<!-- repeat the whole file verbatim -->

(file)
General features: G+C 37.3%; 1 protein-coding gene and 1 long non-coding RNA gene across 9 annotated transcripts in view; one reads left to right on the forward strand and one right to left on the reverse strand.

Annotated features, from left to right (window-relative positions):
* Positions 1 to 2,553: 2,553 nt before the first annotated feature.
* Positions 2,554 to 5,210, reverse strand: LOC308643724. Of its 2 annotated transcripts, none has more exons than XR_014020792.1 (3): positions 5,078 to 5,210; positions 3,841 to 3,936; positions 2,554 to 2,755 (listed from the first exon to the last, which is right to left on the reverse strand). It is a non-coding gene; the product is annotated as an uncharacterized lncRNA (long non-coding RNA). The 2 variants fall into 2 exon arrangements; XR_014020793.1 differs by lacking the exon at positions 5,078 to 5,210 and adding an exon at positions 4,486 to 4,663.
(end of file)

General features: G+C 37.3%; 1 protein-coding gene and 1 long non-coding RNA gene across 9 annotated transcripts in view; one reads left to right on the forward strand and one right to left on the reverse strand.

Annotated features, from left to right (window-relative positions):
* Positions 1 to 2,553: 2,553 nt before the first annotated feature.
* Positions 2,554 to 5,210, reverse strand: LOC308643724. Of its 2 annotated transcripts, none has more exons than XR_014020792.1 (3): positions 5,078 to 5,210; positions 3,841 to 3,936; positions 2,554 to 2,755 (listed from the first exon to the last, which is right to left on the reverse strand). It is a non-coding gene; the product is annotated as an uncharacterized lncRNA (long non-coding RNA). The 2 variants fall into 2 exon arrangements; XR_014020793.1 differs by lacking the exon at positions 5,078 to 5,210 and adding an exon at positions 4,486 to 4,663.